Incomplete Markets and Calibrations for Coherence with Hedged Portfolios. Thought of the Day 154.0



In complete market models such as the Black-Scholes model, probability does not really matter: the “objective” evolution of the asset is only there to define the set of “impossible” events and serves to specify the class of equivalent measures. Thus, two statistical models P1 ∼ P2 with equivalent measures lead to the same option prices in a complete market setting.

This is not true anymore in incomplete markets: probabilities matter and model specification has to be taken seriously since it will affect hedging decisions. This situation is more realistic but also more challenging and calls for an integrated approach between option pricing methods and statistical modeling. In incomplete markets, not only does probability matter but attitudes to risk also matter: utility based methods explicitly incorporate these into the hedging problem via utility functions. While these methods are focused on hedging with the underlying asset, common practice is to use liquid call/put options to hedge exotic options. In incomplete markets, options are not redundant assets; therefore, if options are available as hedging instruments they can and should be used to improve hedging performance.

While the lack of liquidity in the options market prevents in practice from using dynamic hedges involving options, options are commonly used for static hedging: call options are frequently used for dealing with volatility or convexity exposures and for hedging barrier options.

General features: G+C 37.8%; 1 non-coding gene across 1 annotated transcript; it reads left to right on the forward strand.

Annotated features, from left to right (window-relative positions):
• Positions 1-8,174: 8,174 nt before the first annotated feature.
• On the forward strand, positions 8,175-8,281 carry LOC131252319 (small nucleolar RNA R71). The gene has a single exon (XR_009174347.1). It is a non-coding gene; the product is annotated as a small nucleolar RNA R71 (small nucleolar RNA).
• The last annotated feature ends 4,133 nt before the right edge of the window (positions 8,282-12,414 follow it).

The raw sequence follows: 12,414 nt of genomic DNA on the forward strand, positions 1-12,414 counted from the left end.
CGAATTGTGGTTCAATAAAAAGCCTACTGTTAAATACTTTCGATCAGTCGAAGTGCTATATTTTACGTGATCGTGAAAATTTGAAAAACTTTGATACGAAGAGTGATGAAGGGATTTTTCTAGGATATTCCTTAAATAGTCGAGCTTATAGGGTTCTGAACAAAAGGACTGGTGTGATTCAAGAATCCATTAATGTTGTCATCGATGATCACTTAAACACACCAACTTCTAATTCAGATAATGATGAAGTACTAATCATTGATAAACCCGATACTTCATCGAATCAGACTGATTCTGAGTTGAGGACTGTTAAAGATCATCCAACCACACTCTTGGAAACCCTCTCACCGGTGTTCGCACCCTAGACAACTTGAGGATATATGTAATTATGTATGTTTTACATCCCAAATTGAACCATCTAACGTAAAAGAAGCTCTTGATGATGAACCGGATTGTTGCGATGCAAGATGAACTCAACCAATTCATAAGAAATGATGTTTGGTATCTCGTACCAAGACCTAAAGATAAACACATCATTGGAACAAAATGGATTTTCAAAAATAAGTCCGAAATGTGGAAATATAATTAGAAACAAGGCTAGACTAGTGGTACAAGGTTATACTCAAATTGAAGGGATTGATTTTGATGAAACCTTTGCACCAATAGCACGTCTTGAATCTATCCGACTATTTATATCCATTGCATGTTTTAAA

What are the implications of hedging with options for the choice of a pricing rule? Consider a contingent claim H and assume that we have as hedging instruments a set of benchmark options with prices Ci, i = 1 . . . n and terminal payoffs Hi, i = 1 . . . n. A static hedge of H is a portfolio composed from the options Hi, i = 1 . . . n and the numeraire, in order to match as closely as possible the terminal payoff of H:

H = V0 + ∑i=1n xiHi + ∫0T φdS + ε —– (1)

where ε is an hedging error representing the nonhedgeable risk. Typically Hi are payoffs of call or put options and are not possible to replicate using the underlying so adding them to the hedge portfolio increases the span of hedgeable claims and reduces residual risk.

Consider a pricing rule Q. Assume that EQ[ε] = 0 (otherwise EQ[ε] can be added to V0). Then the claim H is valued under Q as:

e-rTEQ[H] = V0 ∑i=1n xe-rTEQ[Hi] —– (2)

since the stochastic integral term, being a Q-martingale, has zero expectation. On the other hand, the cost of setting up the hedging portfolio is:

V0 + ∑i=1n xCi —– (3)